dentist working on smiling patient


The following procedures are performed at Tolland Family Dentistry:


Composite Fillings: A Basic Understanding

Composite fillings are white, tooth colored fillings that are used to repair both small and large cavities. They can also be used in the event of a chipped tooth to fill in the missing area. Since these fillings are easily camouflaged on teeth, they are often preferred by patients. Most dentists now use this type of filling on a daily basis.

White fillings are made of a resin material that actually bonds to the tooth when applied. They are completely non-toxic to the body and withstand strong chewing pressure. The unique bonding application makes a tooth less likely to crack over time. On the contrary, silver amalgam fillings tend to expand over time, which greatly increases the risk of tooth fracture. White fillings do not expand, but they can shrink as they age. The average composite filling will last 7-10 years, but many will last much longer.

Less tooth structure is removed when preparing the tooth for a composite filling. This reduces the chance of irritating the nerve when repairing deeper cavities. Once the tooth has been cleaned and prepared, a bonding material is placed at the base of the preparation site. The resin material is then placed in layers, and a special light is used to harden each layer. This process takes a bit more time than other filling materials.

White fillings tend to have fewer sensitivity issues after placement, as compared to metal ones. While some composite fillings can be initially sensitive to hot and cold, this will diminish over a short period of time. Sometimes, the filling may be high, which causes a sharp pain when chewing. If this is the case, a quick trip to the dentist for a bite adjustment will fix the problem.

People with a lot of silver fillings may also request that they be replaced with composite ones. This will dramatically change the patient’s smile, giving them more confidence. A consultation with the dentist can determine whether or not your fillings can be easily replaced.

Amalgam Fillings

Dental amalgam is a mixture of metals including mercury, copper, silver and tin. Amalgam fillings have been used for over 150 years to fill cavities in dental patients caused by tooth decay. They are sometimes referred to as “silver filling” because of the color. To place amalgam fillings, the dentist drills to remove the decayed area of the tooth and properly shape the cavity for filling. If the filling is going to be an “unbonded” type, ledges and other structures may need to be created in the tooth to hold the filling in place. The alloy powder part of the amalgam, which contains the copper, silver and tin, is mixed with the liquid mercury portion of the filling to make a putty. The putty is then placed into the cavity where it hardens to a solid.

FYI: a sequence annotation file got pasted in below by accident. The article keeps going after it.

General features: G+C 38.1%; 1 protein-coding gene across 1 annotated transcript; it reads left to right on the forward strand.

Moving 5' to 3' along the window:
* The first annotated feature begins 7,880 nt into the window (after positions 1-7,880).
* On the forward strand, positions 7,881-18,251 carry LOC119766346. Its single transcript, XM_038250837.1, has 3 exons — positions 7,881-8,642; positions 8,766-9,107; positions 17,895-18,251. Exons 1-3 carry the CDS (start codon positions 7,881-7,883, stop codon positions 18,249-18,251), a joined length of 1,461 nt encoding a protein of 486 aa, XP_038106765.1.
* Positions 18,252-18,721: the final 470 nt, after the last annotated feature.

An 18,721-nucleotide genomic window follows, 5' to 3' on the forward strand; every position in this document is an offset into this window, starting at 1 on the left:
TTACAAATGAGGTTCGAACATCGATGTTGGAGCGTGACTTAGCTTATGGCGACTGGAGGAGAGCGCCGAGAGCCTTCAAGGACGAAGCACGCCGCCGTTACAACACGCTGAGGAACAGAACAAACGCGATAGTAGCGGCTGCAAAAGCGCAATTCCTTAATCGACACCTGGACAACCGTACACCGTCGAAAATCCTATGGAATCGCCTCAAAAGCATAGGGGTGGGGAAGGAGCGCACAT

Benefits of amalgam fillings:

  • –the least expensive filling material available
  • –durable and long-lasting
  • –able to withstand the forces of chewing
  • –less likely to break than other materials
  • –only require one visit to the dentist to fill

Drawbacks of amalgam:

  • –contains mercury, which is associated with damage to the brain and kidneys in high amounts
  • –some patients have sensitivity to the materials in the amalgam which might cause irritation or oral lesions
  • –fillings can contract and expand, which can lead to gaps and cracks, providing places for bacteria to develop
  • –over time, amalgam fillings can corrode or tarnish
  • –some patients prefer the appearance of composite, or tooth-colored, filling

The FDA has studied dental amalgams extensively and has proven them safe, but the mercury content is still concerning to some patients. If you are concerned about your amalgam fillings, it is important to contact your dentist to discuss your options. If your fillings are in good shape, there is usually no reason to replace them, since the procedure would require additional drilling into healthy tooth structure and you could be exposed to additional mercury vapor during the process. However, if your fillings have become loose over time or gaps have developed that are allowing bacteria to develop and possibly lead to decay, it might be time to consider having them replaced.